ESPN has seen its number of subscribers and viewership decline over the past few years, especially as more people cut the cord and move away from subscription cable services.
Two years ago, that meant letting some behind-the-scenes folks go. Now, it's on-air talent that's getting the boot. ESPN plans to either buy out or simply not renew the contracts of nearly $100 million worth of on-air personalities.
From 1979 to 2011, ESPN saw an increase in the number subscribers every year. But much like the dot com bubble of the early 2000s or the housing bubble in 2008, the good times weren't going to last forever. Cable viewership hit its peak in 2011, and since then, ESPN has lost subscribers each month. From 2011 until now, ESPN has dropped from 100.1 million to less than 88 million. That's a decrease of more than 12 million total subscribers.
It's estimated that each subscriber is worth $7 to the network, so a substantial loss like that certainly takes a financial toll. Couple that with the fact that ESPN pays more for content than any other network – $7.3 billion – and you have the recipe for layoffs.
The rights fee will only go up, as networks compete to spend money for live sporting events. And unless ESPN can turn its subscriber rate around, it's going to see a decline in revenue, especially at the rate it's currently been seeing subscribers drop off – more than 1.1 million left during October and November of last year – it could be just a few years before ESPN is spending more money in a year than it's bringing in.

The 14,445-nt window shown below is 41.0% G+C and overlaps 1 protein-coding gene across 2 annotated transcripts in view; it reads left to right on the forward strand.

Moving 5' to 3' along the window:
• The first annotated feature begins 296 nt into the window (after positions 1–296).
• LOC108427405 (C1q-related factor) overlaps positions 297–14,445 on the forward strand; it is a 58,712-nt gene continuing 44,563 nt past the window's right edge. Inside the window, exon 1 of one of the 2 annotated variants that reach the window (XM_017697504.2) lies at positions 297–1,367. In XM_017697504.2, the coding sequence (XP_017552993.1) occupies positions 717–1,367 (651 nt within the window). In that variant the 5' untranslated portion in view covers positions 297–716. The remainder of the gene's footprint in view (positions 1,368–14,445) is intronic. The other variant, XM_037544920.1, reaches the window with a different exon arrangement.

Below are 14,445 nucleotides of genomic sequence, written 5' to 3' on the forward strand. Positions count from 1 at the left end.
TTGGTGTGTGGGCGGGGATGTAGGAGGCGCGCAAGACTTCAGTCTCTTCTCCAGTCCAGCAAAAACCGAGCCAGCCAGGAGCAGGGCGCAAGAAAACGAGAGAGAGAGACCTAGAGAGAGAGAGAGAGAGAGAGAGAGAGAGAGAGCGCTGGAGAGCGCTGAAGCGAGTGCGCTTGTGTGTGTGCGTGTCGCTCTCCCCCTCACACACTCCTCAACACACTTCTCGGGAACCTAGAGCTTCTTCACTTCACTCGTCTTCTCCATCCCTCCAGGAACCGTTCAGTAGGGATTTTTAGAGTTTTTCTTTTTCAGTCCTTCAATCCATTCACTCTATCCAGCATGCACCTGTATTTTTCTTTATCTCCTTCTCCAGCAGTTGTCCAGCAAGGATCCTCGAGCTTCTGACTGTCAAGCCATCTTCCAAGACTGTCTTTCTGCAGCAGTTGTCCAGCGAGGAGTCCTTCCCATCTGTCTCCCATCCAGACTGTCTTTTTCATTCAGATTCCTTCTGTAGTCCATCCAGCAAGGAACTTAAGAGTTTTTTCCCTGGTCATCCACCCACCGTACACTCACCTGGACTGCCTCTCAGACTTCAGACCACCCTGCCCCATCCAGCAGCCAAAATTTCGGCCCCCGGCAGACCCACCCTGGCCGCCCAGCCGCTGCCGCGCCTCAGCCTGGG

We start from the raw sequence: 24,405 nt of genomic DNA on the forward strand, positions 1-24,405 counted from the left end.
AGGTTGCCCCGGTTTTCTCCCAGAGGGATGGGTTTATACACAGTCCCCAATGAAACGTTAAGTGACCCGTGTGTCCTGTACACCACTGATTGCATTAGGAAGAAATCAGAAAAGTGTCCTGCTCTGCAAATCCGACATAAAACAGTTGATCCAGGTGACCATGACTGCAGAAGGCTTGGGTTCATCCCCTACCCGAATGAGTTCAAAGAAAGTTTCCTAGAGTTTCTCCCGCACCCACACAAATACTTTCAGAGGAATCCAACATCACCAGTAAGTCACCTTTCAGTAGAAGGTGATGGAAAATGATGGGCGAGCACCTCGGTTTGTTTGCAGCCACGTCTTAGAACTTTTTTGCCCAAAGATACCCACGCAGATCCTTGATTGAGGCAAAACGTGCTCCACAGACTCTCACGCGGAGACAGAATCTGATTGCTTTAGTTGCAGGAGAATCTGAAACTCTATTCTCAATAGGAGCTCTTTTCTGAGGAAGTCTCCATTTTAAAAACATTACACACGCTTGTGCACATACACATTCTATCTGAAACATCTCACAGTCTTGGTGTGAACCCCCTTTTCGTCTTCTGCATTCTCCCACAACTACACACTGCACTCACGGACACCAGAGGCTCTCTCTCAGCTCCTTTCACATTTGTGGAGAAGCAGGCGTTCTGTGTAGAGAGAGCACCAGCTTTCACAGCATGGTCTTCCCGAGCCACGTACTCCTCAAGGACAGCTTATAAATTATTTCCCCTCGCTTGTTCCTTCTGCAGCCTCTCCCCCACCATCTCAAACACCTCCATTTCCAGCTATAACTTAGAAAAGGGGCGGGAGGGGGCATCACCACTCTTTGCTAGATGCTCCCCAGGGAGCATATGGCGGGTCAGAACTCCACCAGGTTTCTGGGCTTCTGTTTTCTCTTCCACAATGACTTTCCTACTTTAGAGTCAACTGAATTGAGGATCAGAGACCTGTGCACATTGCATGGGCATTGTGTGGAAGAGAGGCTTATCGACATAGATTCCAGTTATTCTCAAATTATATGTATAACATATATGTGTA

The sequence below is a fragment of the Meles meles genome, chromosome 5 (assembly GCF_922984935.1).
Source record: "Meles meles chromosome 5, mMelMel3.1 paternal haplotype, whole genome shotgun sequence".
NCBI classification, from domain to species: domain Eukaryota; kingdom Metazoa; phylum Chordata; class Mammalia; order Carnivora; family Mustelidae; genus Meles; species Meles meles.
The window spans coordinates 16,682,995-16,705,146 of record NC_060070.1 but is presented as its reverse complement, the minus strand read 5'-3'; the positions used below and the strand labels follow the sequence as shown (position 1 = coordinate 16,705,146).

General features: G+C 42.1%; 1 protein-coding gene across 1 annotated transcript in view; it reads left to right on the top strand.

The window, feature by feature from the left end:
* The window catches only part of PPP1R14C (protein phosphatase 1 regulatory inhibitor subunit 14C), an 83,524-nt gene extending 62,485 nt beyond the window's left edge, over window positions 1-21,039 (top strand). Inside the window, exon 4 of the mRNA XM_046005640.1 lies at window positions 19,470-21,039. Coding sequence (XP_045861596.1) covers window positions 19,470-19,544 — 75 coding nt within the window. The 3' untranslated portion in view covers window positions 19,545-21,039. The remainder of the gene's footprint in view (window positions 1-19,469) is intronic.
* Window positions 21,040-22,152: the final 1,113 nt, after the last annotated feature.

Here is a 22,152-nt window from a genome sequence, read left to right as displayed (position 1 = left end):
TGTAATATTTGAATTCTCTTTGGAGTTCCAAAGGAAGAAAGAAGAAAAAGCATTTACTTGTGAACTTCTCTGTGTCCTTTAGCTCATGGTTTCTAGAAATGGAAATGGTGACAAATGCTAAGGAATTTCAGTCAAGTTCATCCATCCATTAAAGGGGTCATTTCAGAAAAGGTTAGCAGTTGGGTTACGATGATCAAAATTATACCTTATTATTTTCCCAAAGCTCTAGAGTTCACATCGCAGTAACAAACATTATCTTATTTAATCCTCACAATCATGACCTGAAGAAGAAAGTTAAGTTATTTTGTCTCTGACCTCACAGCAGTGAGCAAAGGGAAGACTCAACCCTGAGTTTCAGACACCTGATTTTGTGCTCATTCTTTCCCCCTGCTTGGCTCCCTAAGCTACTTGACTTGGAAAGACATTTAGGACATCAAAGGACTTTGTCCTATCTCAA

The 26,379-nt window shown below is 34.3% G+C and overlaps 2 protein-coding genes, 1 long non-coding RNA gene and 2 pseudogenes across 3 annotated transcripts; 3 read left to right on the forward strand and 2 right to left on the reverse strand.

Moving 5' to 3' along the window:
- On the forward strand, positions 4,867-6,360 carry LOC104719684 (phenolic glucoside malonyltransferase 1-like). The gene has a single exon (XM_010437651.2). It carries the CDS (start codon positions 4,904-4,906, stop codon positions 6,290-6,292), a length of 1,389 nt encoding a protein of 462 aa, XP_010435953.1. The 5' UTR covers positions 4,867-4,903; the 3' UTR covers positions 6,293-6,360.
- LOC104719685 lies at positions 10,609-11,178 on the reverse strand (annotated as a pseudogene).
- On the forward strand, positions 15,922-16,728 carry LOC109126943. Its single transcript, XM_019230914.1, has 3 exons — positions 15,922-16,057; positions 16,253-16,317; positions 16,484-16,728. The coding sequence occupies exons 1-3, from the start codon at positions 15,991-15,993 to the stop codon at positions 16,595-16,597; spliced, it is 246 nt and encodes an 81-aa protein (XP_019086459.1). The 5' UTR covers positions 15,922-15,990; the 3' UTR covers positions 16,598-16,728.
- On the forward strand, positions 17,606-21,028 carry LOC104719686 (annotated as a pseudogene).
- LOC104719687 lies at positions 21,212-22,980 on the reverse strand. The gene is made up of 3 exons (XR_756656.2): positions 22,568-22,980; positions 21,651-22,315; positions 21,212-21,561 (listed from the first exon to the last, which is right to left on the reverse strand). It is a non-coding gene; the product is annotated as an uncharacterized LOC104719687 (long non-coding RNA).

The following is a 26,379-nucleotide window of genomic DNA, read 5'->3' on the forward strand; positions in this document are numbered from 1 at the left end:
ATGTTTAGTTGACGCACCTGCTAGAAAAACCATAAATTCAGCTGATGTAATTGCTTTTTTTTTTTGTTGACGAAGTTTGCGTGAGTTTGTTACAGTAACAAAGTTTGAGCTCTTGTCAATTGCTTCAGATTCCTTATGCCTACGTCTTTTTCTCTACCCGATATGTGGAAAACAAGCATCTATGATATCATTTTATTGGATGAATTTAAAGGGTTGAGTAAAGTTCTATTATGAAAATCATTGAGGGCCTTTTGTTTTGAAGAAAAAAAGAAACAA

The biggest problem is that the lack of cable subscribers hurts ESPN more than any other network because of the massive fee for live sports. A news channel like CNN can survive by producing fewer expensive news packages, and ditto for any channels like AMC and FX, which could just make fewer movies and shows.
ESPN doesn't even get most of the top sporting events. The NCAA Tournament is on CBS and the Turner network of cable channels. FOX, CBS, and NBC get most of the football season and the superior playoff games. Likewise, the World Series, the Masters, major Olympic events, the best college football games throughout the season, and many other big-time sports are on network or "free" TV.
Meanwhile, ESPN gets the worst Wild Card game in the NFL playoffs, Monday Night Football, the college football playoff, a handful of college basketball games during championship week and the majority of the Eastern Conference Playoffs. It's a good haul, but the majority of casual sports fans aren't tuning into a lot of those events regularly.
While the networks make a good chunk of their revenue from advertising, only about 25 percent of ESPN's comes from ads, the bulk comes from subscribers. To wit, ESPN spends $2 billion a year to air NFL games, but only made $285 million from advertising in 2016. Compare that to FOX, which made $1.44 billion from NFL advertising revenue last year.
The cable and satellite package was once the most lucrative deal the media world has ever seen. But now, the way people consume media is changing. Unfortunately, ESPN is stuck with the deals it currently has, and it's going to cost at least a few on-air employees their jobs.